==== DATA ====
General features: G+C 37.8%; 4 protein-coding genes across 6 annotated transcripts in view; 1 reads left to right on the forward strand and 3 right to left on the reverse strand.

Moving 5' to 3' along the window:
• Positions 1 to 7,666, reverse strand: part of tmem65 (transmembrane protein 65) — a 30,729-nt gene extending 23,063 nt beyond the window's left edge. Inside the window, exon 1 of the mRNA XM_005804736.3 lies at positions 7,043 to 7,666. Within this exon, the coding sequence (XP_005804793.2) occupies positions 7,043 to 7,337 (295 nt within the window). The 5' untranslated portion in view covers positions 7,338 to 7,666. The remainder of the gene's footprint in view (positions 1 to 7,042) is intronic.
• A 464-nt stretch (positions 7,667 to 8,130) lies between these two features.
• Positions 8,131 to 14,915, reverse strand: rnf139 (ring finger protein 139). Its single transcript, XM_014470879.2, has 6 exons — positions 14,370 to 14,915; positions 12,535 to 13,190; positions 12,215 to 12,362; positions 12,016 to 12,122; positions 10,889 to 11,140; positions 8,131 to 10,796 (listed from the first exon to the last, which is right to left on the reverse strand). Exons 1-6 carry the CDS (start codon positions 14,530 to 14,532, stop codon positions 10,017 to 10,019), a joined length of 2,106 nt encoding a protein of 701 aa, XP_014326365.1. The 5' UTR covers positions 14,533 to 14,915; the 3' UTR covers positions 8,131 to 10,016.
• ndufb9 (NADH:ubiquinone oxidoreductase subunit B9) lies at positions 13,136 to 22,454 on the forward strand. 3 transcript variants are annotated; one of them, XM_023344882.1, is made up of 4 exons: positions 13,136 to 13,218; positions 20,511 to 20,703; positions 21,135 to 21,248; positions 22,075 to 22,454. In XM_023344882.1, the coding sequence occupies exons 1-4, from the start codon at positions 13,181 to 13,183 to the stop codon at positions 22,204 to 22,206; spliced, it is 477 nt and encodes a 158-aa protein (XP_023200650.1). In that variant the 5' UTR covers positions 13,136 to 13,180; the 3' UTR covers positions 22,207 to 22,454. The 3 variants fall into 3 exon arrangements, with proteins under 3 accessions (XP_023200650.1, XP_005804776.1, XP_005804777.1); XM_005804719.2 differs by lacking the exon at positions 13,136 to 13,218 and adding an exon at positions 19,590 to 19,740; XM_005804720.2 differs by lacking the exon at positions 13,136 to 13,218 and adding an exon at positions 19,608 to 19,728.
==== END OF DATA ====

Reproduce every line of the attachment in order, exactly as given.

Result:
General features: G+C 37.8%; 4 protein-coding genes across 6 annotated transcripts in view; 1 reads left to right on the forward strand and 3 right to left on the reverse strand.

Moving 5' to 3' along the window:
• Positions 1 to 7,666, reverse strand: part of tmem65 (transmembrane protein 65) — a 30,729-nt gene extending 23,063 nt beyond the window's left edge. Inside the window, exon 1 of the mRNA XM_005804736.3 lies at positions 7,043 to 7,666. Within this exon, the coding sequence (XP_005804793.2) occupies positions 7,043 to 7,337 (295 nt within the window). The 5' untranslated portion in view covers positions 7,338 to 7,666. The remainder of the gene's footprint in view (positions 1 to 7,042) is intronic.
• A 464-nt stretch (positions 7,667 to 8,130) lies between these two features.
• Positions 8,131 to 14,915, reverse strand: rnf139 (ring finger protein 139). Its single transcript, XM_014470879.2, has 6 exons — positions 14,370 to 14,915; positions 12,535 to 13,190; positions 12,215 to 12,362; positions 12,016 to 12,122; positions 10,889 to 11,140; positions 8,131 to 10,796 (listed from the first exon to the last, which is right to left on the reverse strand). Exons 1-6 carry the CDS (start codon positions 14,530 to 14,532, stop codon positions 10,017 to 10,019), a joined length of 2,106 nt encoding a protein of 701 aa, XP_014326365.1. The 5' UTR covers positions 14,533 to 14,915; the 3' UTR covers positions 8,131 to 10,016.
• ndufb9 (NADH:ubiquinone oxidoreductase subunit B9) lies at positions 13,136 to 22,454 on the forward strand. 3 transcript variants are annotated; one of them, XM_023344882.1, is made up of 4 exons: positions 13,136 to 13,218; positions 20,511 to 20,703; positions 21,135 to 21,248; positions 22,075 to 22,454. In XM_023344882.1, the coding sequence occupies exons 1-4, from the start codon at positions 13,181 to 13,183 to the stop codon at positions 22,204 to 22,206; spliced, it is 477 nt and encodes a 158-aa protein (XP_023200650.1). In that variant the 5' UTR covers positions 13,136 to 13,180; the 3' UTR covers positions 22,207 to 22,454. The 3 variants fall into 3 exon arrangements, with proteins under 3 accessions (XP_023200650.1, XP_005804776.1, XP_005804777.1); XM_005804719.2 differs by lacking the exon at positions 13,136 to 13,218 and adding an exon at positions 19,590 to 19,740; XM_005804720.2 differs by lacking the exon at positions 13,136 to 13,218 and adding an exon at positions 19,608 to 19,728.